An extension can transform your home. This handy guide will walk you through some home extension ideas to give you inspiration.
A single-storey extension can enhance your home’s layout as well as adding value. You could turn a small kitchen into a kitchen-diner or open plan living space, adding a utility or perhaps creating a children’s playroom.
It also gives you the opportunity to increase the light to your ground floor with bi-fold doors or large panel glazing to take advantage of views, like this design for a 1920s cottage (above).
A wraparound extension is ideal if you are looking to maximise space. It involves both a rear and side return to create a versatile L-shaped space.
This type of extension will always require planning — unless you don’t link the spaces. Checking with your local authority first is advised as some won’t allow wraparound extensions at all. Two-storey wraparounds are unlikely to gain planning permission if you live in a terraced property.
A double-storey extension is often a more economical way of adding bags more space than a single-storey extension. It can also add the wow factor if you want a double-height room.
A two-storey extension gives you double the living space of a single storey, but the cost of the foundations and the roof are pretty much comparable for both build types, meaning the money spent per metre square is less with a two-storey addition. It can also transform the look of your home from the outside too.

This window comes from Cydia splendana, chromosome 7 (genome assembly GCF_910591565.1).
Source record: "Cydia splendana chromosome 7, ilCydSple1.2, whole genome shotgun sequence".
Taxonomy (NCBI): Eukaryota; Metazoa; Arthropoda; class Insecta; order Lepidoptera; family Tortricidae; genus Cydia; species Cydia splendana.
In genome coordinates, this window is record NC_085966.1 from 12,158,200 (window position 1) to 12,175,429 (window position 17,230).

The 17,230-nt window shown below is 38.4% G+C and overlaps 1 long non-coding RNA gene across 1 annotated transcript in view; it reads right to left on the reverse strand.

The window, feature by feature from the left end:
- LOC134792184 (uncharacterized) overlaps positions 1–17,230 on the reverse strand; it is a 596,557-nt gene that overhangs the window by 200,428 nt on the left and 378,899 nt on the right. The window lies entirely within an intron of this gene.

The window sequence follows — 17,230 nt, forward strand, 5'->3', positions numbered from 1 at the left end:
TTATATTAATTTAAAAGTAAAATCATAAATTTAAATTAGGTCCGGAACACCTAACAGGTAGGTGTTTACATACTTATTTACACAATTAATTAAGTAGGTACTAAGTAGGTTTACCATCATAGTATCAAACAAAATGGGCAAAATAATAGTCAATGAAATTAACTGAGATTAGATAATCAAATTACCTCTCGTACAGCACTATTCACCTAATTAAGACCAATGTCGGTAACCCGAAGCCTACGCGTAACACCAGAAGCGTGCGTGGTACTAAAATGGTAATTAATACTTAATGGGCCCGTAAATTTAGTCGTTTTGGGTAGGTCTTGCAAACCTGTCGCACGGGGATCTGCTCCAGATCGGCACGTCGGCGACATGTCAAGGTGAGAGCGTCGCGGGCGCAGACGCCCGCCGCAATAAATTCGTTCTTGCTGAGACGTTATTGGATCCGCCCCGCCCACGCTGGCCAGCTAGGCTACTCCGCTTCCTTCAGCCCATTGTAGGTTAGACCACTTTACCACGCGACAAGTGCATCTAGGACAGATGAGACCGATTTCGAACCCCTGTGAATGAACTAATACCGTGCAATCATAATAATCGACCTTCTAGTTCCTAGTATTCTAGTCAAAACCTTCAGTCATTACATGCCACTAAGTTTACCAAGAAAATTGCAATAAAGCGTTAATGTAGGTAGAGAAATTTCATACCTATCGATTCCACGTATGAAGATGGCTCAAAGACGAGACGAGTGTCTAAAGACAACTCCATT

A loft conversion is a fantastic way of utilising existing space, especially if you live in an urban area where extending up or down may be the only choice. It’s an efficient option if you want an extra bedroom.
If you want to increase the usable floor space and head height, consider a dormer loft conversion like this one in Battersea which cleverly mirrors the single-storey extension below. A dormer can also give you more options when it comes to the placement of your stairs.
A versatile basement extension can be a great way to expand your living space. It lends itself to a number of uses such as a cinema room.
Or you could add an extra bedroom, office, home gym or even an indoor swimming pool like this house in London…
The type and complexity of the works will affect the price. This depends on whether you are converting an existing cellar with sufficient headroom or whether you will need to excavate. Costs can be anything from £900 to £4000 a square metre. A good quality conversion can add up to 20 per cent to the value of your property. A good idea is to speak to a couple of local estate agents before you decide on this option.
If you have a roof terrace or flat roof at the top of your property, it offers in some cases an opportunity to increase space by going up. Most rooftop extensions are constructed using prefabricated modular construction materials which are lightweight and put less stress on the existing building.
If you want your extension to look like it’s always been a part of the building, then you need to choose materials that are close to what was used on the original house.
If that’s not possible or you want your extension to stand out more, it’s better to go for an eye-catching, contrasting design which can actually often go down better with planning departments.
Cladding materials you can choose from include metal such as zinc or corrugated steel, timber, brick render or stone or opt for a mixture with large expanses of glass to increase light levels.
Another way of increasing light is to include roof lights which stop the extension and other rooms from being dark. This creative extension below cleverly uses two strips of glazing for maximum daylight.
Whatever type of extension you are considering, from a basement to the rooftop and everything else in between, you can add value to your house and improve your living space.